Louisiana Gov. Bobby Jindal
's administration won't reverse course on privatizing state-owned hospitals that care for the poor and uninsured and will continue negotiating with federal officials on ways to pay for the deals, Jindal's chief budget adviser said Monday.
, rejected financing plans submitted by the Jindal administration for most of the privatization contracts late last week, and lawmakers were trying to determine the state's next steps.
Commissioner of Administration Kristy Nichols told worried members of the House and Senate budget committees that the denial won't prompt an adjustment in turning over the LSU hospitals to outside managers, deals that already have taken effect. She said the changes have improved health care.
"We are fully invested in this model. It's working," she said.
Instead, Nichols said the state will appeal the CMS ruling and will negotiate on alternative financing plans to keep the hospital deals in place, in case the appeal is denied.
The state health department submitted a letter Monday seeking to begin those talks, and a Wednesday meeting was set between state and federal officials.
"I cannot emphasize enough the importance of settling on an alternative structure as quickly as possible so that the improvements that are underway in Louisiana as a result of the public-private partnerships can continue," Jindal's health secretary, Kathy Kliebert, wrote.
Nichols said the financial implications of the rejection won't hit Louisiana until August or September 2015 and she's hopeful a resolution can be reached before then. She said if the state was forced to repay federal money already spent on the deals, Louisiana could owe an estimated $200 million.
Lawmakers pushed the Jindal administration to find a quick way to reach consensus with federal officials — and said they want more inclusion in the discussions.
"The committee would like all of your efforts put ... on this issue," House Appropriations Chairman Jim Fannin, R-Jonesboro, told Nichols.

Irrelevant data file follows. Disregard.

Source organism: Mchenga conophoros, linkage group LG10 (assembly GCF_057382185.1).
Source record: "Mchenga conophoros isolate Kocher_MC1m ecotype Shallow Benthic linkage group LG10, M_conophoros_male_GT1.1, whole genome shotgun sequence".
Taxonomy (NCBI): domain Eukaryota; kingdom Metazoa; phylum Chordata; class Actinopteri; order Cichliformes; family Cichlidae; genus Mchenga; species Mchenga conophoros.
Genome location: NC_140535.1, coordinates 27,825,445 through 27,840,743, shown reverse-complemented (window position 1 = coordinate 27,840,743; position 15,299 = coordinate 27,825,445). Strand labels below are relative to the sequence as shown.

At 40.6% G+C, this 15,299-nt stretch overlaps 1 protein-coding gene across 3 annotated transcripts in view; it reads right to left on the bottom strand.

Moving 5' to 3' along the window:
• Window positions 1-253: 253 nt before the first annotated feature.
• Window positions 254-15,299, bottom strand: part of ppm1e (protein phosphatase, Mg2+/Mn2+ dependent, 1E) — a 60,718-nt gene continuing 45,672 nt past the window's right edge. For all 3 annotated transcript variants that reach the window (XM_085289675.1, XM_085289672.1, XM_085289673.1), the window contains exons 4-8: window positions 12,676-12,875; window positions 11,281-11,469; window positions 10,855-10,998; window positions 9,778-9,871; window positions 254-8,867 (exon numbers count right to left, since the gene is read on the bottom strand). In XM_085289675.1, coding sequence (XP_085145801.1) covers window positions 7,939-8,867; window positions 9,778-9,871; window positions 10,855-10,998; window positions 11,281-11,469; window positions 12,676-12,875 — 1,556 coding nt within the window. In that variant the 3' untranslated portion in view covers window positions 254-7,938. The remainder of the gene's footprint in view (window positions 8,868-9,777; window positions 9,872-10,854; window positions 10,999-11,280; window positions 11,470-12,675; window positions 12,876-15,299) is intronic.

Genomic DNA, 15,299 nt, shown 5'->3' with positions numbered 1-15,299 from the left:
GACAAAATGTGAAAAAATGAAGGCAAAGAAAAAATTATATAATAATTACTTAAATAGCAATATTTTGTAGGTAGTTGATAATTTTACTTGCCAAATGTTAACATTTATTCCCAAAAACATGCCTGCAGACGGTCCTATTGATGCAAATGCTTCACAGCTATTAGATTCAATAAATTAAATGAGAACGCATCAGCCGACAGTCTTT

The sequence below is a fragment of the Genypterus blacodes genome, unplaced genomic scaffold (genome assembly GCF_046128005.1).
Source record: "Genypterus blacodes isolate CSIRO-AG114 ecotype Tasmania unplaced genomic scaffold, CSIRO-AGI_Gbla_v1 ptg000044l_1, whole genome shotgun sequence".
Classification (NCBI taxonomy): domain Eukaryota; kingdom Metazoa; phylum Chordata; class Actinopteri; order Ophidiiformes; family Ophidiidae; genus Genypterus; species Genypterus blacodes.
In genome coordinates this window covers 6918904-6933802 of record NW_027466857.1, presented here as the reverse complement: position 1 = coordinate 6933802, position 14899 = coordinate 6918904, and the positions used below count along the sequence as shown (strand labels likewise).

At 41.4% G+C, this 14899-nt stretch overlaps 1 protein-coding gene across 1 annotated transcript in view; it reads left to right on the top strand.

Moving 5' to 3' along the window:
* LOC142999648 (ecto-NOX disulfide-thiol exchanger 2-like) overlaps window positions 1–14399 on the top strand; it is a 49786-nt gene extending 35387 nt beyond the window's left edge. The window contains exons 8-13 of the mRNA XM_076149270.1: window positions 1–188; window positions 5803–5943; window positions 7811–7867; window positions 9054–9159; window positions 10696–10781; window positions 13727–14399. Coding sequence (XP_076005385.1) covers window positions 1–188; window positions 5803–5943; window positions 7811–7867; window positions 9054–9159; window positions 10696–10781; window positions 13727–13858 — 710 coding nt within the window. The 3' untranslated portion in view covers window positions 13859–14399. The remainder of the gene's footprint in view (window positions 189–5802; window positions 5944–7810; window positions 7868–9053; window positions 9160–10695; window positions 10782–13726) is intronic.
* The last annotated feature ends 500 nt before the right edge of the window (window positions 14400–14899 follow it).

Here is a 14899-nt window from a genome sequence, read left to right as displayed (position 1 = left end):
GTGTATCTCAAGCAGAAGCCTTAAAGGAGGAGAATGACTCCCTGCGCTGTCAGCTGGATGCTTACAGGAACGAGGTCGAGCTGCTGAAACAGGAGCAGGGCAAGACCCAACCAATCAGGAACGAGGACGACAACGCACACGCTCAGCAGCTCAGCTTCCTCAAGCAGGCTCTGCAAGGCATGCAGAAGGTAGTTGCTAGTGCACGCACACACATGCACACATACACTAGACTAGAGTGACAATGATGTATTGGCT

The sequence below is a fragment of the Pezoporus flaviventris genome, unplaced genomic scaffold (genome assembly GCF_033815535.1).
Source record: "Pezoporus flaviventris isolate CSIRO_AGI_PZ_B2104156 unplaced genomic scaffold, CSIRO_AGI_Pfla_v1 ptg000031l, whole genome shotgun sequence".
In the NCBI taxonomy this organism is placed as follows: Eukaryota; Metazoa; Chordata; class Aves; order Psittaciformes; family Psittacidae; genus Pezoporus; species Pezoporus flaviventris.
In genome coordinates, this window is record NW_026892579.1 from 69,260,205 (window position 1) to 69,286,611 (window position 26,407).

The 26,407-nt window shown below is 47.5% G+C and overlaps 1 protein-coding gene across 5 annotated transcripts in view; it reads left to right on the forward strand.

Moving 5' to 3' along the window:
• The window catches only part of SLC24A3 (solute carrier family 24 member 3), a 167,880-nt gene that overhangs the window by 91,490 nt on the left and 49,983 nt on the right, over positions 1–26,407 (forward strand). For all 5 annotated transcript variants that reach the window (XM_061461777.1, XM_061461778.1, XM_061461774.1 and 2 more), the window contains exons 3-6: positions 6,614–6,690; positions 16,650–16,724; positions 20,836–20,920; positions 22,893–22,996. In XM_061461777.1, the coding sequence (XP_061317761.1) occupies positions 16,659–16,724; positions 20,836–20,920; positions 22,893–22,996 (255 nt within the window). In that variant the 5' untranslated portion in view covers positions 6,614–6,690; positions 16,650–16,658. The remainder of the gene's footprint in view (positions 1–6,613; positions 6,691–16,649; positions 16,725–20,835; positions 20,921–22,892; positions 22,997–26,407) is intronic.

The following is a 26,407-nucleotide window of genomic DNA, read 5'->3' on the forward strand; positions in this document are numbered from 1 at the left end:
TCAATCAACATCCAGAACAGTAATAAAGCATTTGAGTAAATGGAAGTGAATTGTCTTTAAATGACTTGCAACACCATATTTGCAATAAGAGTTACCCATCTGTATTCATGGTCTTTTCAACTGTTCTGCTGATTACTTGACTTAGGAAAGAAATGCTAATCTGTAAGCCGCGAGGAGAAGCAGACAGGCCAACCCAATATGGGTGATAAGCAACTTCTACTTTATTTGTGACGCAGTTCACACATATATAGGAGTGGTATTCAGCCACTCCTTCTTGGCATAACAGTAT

Senate Finance Chairman Jack Donahue, R-Mandeville, said: "This legislative body would like to get this resolved while we're in session."
But Jerry Phillips, a long-time health department official now working with LSU, said the appeal would take a minimum of six months, stretching long after the legislative session must wrap up June 2.
In its rejection letter, CMS said the agreements don't meet federal guidelines governing how Medicaid dollars can be spent.
The federal health agency took issue with $266 million in "advance lease payments" that the hospital managers paid upfront as part of the no-bid contracts with the state. It said those payments appeared linked to higher Medicaid payments that the private hospital operators were receiving, reimbursement rates that are larger than what other private hospitals in the state get for uninsured and Medicaid patient care.
Rep. Jim Morris, R-Oil City, said he worries that the state and federal health agencies appear far apart on how they view the advance lease payments.
"I think we could be in trouble," Morris said.
Privatization deals have taken effect for eight university hospitals and their clinics, and one more is pending. They were pushed by Jindal as a way to cut state costs, improve care for the poor and uninsured and bolster medical training programs.
Jindal didn't wait for federal approval before he shifted the hospital management, so the hospitals are now operating under financing plans that have been rejected by federal officials. The deals are costing the state $1.1 billion this budget year, much of it federal money.
Only one contractual arrangement has received federal approval: a deal that shuttered LSU's Earl K. Long Medical Center in Baton Rouge and transferred most of its inpatient services to a private hospital, Our Lady of the Lake Regional Medical Center.
House Speaker Chuck Kleckley, R-Lake Charles, said the contract that closed the LSU hospital in his region and shifted its inpatient care to another private hospital has improved access to services. He called it "one of the best things to happen in southwest Louisiana."
"We cannot go back. That's not an option," he said.